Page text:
2020-02-22Zeitschriftenartikel DOI: 10.3390/su12041650
Fatalism, Climate Resiliency Training and Farmers’ Adaptation Responses: Implications for Sustainable Rainfed-Wheat Production in Pakistan
Climate change is a severe threat to the agricultural sector in general and to rainfed farming in particular. The aim of this study was to investigate the factors that can potentially affect the adaptation process against climate change. This study focused on wheat farmers and farming systems in the rainfed agroecological zone of Pakistan. Farmers’ data related to climate change fatalism, the availability of climate-specific extension services, socioeconomic and institutional variables, and farm characteristics were collected. A logit model to assess farmers’ decisions to adopt an adaptation measure and a multinomial logit model to assess their choice of various adaptation measures were used. The results showed that fatalistic farmers were unlikely to implement climate change adaptation measures. The variables related to the climate-specific extension services, including farmers’ participation in training on climate-resilient crop farming and the availability of mobile communication-based advisory services, had highly significant and positive impacts on farmers’ decisions and their choice of adaptation measures. Input market access and tractor ownership also had positive and significant impacts on farmers’ decisions to adapt and their choice of adaptation measures. This study highlights the need to improve rainfed-wheat farmers’ education levels to change their fatalistic attitudes towards climate change. Furthermore, government action is needed to provide climate-specific extension services to ensure sustainable production levels that will ultimately lead to food and livelihood security under a changing climate.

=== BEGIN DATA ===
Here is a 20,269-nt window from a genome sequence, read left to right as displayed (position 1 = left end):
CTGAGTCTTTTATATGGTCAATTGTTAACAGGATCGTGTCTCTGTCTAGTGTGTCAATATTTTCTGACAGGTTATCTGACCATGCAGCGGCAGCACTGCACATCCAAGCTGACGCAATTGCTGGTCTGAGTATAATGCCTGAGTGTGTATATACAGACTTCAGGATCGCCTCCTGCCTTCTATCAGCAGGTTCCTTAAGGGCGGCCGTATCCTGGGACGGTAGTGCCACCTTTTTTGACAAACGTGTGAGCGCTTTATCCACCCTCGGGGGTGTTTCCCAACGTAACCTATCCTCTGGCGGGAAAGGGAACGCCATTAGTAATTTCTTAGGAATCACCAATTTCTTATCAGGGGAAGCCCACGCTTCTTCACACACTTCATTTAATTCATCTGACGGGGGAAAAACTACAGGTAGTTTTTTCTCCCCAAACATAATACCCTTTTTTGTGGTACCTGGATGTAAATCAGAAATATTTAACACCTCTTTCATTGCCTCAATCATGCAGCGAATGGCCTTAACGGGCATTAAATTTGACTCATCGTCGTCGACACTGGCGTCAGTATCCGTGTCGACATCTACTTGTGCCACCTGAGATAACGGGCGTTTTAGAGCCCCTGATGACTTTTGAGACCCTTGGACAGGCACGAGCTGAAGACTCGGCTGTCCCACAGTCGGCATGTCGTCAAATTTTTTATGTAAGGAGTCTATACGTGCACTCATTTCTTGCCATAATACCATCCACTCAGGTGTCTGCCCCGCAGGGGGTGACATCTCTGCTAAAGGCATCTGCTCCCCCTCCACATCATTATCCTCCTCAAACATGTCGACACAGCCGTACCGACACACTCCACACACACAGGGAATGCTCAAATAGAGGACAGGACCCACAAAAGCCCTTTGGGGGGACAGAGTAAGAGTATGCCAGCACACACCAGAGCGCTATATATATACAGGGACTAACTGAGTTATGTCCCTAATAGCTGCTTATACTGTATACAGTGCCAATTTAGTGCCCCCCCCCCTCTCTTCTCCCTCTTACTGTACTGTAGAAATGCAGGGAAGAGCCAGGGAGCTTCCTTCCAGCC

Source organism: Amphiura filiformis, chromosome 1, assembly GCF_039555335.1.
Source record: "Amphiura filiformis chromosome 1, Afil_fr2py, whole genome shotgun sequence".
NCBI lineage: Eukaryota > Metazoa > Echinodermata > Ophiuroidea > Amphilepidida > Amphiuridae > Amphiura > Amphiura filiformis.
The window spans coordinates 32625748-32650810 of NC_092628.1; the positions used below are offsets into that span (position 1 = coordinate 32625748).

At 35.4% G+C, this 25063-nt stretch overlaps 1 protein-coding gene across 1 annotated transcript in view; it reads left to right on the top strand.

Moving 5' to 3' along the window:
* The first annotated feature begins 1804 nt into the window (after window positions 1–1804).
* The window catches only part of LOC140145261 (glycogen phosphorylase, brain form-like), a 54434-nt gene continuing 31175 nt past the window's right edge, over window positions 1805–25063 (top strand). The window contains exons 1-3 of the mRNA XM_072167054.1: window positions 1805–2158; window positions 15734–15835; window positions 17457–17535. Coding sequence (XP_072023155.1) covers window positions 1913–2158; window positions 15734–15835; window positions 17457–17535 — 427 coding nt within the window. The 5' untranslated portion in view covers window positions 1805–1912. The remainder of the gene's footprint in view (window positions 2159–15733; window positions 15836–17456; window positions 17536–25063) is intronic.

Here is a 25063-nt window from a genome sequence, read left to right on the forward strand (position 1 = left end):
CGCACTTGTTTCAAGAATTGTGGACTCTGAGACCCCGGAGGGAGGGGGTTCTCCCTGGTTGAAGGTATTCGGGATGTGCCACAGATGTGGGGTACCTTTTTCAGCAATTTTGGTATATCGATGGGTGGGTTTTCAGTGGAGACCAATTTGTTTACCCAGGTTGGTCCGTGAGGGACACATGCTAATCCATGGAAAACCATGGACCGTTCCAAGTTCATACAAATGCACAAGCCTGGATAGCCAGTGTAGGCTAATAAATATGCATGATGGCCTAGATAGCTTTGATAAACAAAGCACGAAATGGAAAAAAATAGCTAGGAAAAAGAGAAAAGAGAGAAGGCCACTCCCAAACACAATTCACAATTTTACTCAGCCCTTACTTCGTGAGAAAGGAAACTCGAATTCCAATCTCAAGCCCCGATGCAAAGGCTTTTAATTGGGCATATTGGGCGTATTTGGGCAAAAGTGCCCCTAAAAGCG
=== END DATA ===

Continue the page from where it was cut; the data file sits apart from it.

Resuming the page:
Files in this item